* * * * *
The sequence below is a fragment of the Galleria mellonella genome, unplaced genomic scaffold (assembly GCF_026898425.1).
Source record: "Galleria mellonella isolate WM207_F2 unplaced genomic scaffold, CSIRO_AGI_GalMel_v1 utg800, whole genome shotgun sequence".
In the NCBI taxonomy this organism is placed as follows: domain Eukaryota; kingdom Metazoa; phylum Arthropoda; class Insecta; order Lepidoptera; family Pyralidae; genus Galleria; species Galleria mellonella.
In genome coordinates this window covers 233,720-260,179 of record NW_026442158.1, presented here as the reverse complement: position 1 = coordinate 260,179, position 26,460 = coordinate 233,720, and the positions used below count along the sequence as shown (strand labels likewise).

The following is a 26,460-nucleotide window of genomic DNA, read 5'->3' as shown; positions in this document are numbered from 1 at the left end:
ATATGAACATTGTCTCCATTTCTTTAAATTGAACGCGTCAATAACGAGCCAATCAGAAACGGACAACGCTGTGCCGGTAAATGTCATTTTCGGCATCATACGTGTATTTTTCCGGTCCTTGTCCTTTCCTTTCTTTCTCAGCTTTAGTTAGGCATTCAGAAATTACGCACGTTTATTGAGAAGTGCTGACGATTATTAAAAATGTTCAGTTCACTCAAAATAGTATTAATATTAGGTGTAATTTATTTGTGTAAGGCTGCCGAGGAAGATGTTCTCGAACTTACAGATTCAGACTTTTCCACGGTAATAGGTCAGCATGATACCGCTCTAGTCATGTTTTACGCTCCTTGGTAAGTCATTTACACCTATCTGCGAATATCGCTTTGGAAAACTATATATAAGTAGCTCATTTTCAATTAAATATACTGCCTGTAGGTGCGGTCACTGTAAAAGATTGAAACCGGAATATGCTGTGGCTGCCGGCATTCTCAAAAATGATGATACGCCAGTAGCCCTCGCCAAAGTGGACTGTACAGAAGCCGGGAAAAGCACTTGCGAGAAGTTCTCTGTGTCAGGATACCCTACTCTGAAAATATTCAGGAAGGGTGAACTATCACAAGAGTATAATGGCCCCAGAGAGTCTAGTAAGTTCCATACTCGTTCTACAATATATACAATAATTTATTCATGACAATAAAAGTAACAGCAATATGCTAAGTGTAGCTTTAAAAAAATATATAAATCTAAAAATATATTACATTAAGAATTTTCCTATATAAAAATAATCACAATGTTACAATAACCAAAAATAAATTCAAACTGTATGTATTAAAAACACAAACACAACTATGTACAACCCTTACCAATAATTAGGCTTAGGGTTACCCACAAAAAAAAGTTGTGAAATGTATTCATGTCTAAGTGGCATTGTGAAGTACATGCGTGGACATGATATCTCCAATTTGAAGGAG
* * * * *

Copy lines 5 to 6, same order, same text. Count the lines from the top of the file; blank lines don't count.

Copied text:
The following is a 26,460-nucleotide window of genomic DNA, read 5'->3' as shown; positions in this document are numbered from 1 at the left end:
ATATGAACATTGTCTCCATTTCTTTAAATTGAACGCGTCAATAACGAGCCAATCAGAAACGGACAACGCTGTGCCGGTAAATGTCATTTTCGGCATCATACGTGTATTTTTCCGGTCCTTGTCCTTTCCTTTCTTTCTCAGCTTTAGTTAGGCATTCAGAAATTACGCACGTTTATTGAGAAGTGCTGACGATTATTAAAAATGTTCAGTTCACTCAAAATAGTATTAATATTAGGTGTAATTTATTTGTGTAAGGCTGCCGAGGAAGATGTTCTCGAACTTACAGATTCAGACTTTTCCACGGTAATAGGTCAGCATGATACCGCTCTAGTCATGTTTTACGCTCCTTGGTAAGTCATTTACACCTATCTGCGAATATCGCTTTGGAAAACTATATATAAGTAGCTCATTTTCAATTAAATATACTGCCTGTAGGTGCGGTCACTGTAAAAGATTGAAACCGGAATATGCTGTGGCTGCCGGCATTCTCAAAAATGATGATACGCCAGTAGCCCTCGCCAAAGTGGACTGTACAGAAGCCGGGAAAAGCACTTGCGAGAAGTTCTCTGTGTCAGGATACCCTACTCTGAAAATATTCAGGAAGGGTGAACTATCACAAGAGTATAATGGCCCCAGAGAGTCTAGTAAGTTCCATACTCGTTCTACAATATATACAATAATTTATTCATGACAATAAAAGTAACAGCAATATGCTAAGTGTAGCTTTAAAAAAATATATAAATCTAAAAATATATTACATTAAGAATTTTCCTATATAAAAATAATCACAATGTTACAATAACCAAAAATAAATTCAAACTGTATGTATTAAAAACACAAACACAACTATGTACAACCCTTACCAATAATTAGGCTTAGGGTTACCCACAAAAAAAAGTTGTGAAATGTATTCATGTCTAAGTGGCATTGTGAAGTACATGCGTGGACATGATATCTCCAATTTGAAGGAG